Lost Arrow Spire

From Wikipedia, the free encyclopedia
Jump to navigation Jump to search
Lost Arrow Spire
Lost Arrow Face, Yosemite Falls, Yosemite California.jpg
Highest point
Elevation6,930 ft (2,110 m)
Coordinates37°45′22″N 119°35′35″W / 37.75600°N 119.593°W / 37.75600; -119.593Coordinates: 37°45′22″N 119°35′35″W / 37.75600°N 119.593°W / 37.75600; -119.593[1]
LocationYosemite National Park, Mariposa County, California, US
Parent rangeSierra Nevada
Age of rockCretaceous
Mountain typegranite rock

The Lost Arrow Spire is a detached pillar in Yosemite Valley, California, located immediately adjacent to Upper Yosemite Falls. The structure includes the Lost Arrow Spire Chimney route which is recognized in the historic climbing text Fifty Classic Climbs of North America.[2] The last two pitches of Lost Arrow Spire Chimney are called the Lost Arrow Spire Tip and completes the detached portion of the spire. The Tip route is often reached by rappelling into an area known as The Notch. Once the route is completed climbers will often return to the main wall via a dramatic and famous Tyrolean traverse.

The spire was originally summited by lassoing the summit from the main wall and then Ax Nelson prusiked the lassoed line to the peak and was followed by Jack Arnold. While Steve Roper called this "one of the greatest rope stunts ever pulled off in climbing history" many climbers did not recognize this "rope trick" as a true ascent. An undisputed ascent was completed later that season by John Salathé and Ax Nelson via the Lost Arrow Spire Chimney.[3][4]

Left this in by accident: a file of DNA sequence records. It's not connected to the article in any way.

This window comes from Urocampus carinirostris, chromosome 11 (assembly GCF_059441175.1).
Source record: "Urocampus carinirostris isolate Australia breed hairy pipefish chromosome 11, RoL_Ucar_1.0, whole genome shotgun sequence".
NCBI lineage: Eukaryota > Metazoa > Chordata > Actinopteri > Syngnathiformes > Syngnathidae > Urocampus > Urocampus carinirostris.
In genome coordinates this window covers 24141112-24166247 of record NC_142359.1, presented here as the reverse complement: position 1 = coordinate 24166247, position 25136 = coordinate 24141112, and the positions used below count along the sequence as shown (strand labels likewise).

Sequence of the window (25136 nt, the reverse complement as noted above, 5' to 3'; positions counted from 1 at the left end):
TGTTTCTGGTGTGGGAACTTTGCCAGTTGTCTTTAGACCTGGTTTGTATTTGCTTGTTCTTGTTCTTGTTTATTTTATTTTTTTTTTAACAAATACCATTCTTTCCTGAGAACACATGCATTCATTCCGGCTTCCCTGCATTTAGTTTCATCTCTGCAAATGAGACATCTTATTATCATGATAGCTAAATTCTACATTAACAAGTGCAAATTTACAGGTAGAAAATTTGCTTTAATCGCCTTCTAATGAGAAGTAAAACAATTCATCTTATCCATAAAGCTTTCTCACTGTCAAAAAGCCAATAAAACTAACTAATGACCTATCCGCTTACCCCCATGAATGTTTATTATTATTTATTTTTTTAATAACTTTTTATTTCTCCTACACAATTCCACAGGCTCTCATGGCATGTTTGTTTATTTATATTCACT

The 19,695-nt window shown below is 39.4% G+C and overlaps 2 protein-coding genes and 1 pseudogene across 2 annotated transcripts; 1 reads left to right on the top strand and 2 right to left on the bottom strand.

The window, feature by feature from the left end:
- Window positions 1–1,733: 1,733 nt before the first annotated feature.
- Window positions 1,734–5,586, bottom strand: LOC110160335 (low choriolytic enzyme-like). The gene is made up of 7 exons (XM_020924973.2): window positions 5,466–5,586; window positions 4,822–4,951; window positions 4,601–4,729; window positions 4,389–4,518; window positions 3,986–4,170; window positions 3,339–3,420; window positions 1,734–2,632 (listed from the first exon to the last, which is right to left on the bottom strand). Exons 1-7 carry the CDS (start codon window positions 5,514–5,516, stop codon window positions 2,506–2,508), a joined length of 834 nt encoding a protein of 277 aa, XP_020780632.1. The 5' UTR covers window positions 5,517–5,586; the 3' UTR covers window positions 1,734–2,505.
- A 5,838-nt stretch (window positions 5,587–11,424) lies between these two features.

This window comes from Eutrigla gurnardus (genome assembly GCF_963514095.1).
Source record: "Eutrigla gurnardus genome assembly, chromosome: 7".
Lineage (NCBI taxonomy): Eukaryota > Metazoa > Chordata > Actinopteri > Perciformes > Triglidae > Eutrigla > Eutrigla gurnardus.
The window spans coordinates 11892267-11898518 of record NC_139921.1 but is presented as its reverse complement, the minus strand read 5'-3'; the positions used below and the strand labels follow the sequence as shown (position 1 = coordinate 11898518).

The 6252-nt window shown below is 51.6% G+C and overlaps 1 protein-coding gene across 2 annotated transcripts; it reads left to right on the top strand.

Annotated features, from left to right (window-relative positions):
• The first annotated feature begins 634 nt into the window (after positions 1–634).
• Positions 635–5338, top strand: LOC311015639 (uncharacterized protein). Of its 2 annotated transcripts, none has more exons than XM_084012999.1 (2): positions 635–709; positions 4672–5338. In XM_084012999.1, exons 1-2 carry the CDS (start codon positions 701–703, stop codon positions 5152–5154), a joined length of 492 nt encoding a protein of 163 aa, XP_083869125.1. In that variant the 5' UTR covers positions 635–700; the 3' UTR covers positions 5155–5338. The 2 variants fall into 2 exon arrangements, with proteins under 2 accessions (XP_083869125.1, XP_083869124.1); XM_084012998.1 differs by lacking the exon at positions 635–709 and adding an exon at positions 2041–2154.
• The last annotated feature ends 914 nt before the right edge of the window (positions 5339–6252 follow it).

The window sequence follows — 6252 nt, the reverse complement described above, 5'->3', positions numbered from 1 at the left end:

Lost Arrow Spire later became one of the early hotspots for Highlining, the version of slacklining on high places. The first successful walk over a slackline to the spire happened on July 13, 1985.[5]


  1. ^ "Lost Arrow Spire". SummitPost.org. Retrieved 4 December 2014.
  2. ^ Roper, Steve; Steck, Allen (1979). Fifty Classic Climbs of North America. San Francisco: Sierra Club Books. ISBN 0-87156-292-8.
  3. ^ McNamara, Chris, and Sloan, Erik. Yosemite Big Walls. Mill Valley, CA: SuperTopo, 2005. ISBN 0-9672391-9-2
  4. ^ Challacombe, J. R. (June 1954). "The Fabulous Sierra Nevada". The National Geographic Magazine. Vol. CV no. Six. Washington, DC: National Geographic Society. pp. 826–830.
  5. ^ "First Slackline Crossing of the Lost Arrow Spire". YouTube. 24 May 2009.

External links[edit]